Well for me this knowledge about healthy eating can be life changing – and Gary Taubes the other weekend said something that really resonated with me and is likely to be part of the problem.

When you discover this lifestyle and try it and then get such an astounding, astonishing and life-changing result you are so excited about it that you end up becoming and sounding like a cult-indoctrinated zealot ….and herein lies a problem because that’s exactly how many people with mainstream views regard us.

But I know that there are hundreds of thousands of (scientifically unreliable) anecdotal stories exactly like mine. I know that there are thousands of examples in clinical situations that reflect exactly what I have experienced and I know that there are increasingly more intervention and controlled studies that are demonstrating that these effects are repeatable and have a clear mechanistic basis.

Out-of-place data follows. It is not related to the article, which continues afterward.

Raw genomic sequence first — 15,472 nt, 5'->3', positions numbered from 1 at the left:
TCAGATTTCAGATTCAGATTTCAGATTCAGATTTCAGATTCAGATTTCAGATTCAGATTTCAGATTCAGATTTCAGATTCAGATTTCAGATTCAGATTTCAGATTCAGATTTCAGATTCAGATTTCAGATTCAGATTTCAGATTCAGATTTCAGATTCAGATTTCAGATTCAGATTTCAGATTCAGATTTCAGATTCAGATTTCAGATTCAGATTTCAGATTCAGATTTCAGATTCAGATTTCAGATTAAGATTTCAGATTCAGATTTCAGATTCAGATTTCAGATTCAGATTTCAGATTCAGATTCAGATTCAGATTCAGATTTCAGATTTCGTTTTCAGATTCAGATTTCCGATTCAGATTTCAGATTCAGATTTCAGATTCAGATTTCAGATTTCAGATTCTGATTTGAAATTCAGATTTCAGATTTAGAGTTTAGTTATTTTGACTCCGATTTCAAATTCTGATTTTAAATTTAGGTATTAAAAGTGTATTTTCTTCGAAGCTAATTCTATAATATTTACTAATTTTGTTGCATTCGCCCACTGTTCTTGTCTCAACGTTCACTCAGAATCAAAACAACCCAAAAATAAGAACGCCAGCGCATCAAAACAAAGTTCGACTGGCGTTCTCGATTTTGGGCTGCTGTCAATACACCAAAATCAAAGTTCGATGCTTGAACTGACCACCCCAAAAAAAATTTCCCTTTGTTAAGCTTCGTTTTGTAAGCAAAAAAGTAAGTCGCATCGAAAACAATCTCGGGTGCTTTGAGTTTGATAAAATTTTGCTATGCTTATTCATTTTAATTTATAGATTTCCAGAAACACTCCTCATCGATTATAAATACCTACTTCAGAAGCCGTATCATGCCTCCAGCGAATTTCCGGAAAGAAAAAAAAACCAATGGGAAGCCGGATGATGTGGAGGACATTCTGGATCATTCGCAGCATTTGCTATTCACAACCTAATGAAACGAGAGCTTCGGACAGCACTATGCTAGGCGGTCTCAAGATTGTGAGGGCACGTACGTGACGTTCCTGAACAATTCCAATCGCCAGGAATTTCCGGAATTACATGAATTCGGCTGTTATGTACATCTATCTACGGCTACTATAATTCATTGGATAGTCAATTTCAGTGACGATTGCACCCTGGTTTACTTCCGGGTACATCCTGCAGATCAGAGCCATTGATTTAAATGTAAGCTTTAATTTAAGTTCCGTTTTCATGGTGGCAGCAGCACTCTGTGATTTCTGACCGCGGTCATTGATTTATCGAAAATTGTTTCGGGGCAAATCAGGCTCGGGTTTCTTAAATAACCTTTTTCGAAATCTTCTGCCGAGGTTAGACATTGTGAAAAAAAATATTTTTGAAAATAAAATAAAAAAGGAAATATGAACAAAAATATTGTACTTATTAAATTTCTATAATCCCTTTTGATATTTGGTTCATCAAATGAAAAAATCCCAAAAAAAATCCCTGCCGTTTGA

I can’t possibly say with absolute certainty that what I believe is right. But that’s the point – neither can anyone who promotes the mainstream orthodoxy. I have read as much as I can to try to understand what might be going on and I have performed my own N=1 experiment and the results (so far) have been beyond anything I could have expected.

Because I am going against the mainstream accepted wisdom I now get my blood work tested on a regular basis because I want to be as sure as I can that I have made the right decision. So far, all my key markers say that my risk for CVD, stroke, diabetes and other chronic disease is extremely low.

Will this work for everyone? I don’t know…but I don’t believe that I am unique in a world of 7 billion people. I do already know (through the power of social media) that it is working for a lot of other people around the world. My goal is to start to communicate some of what I have learned and to point you towards some of the astonishingly good sources of information that I have found so you can make up your own mind about how you want to manage your health. And maybe you can find the path to a health transformation like I have.

More to come….watch this space.

1. Prevalence of and Trends in Diabetes Among Adults in the United States, 1988-2012 JAMA. 2015
2. The Diet Delusion – Gary Taubes
3. The Obesity Epidemic: What caused it? How can we stop it? - Zoe Harcombe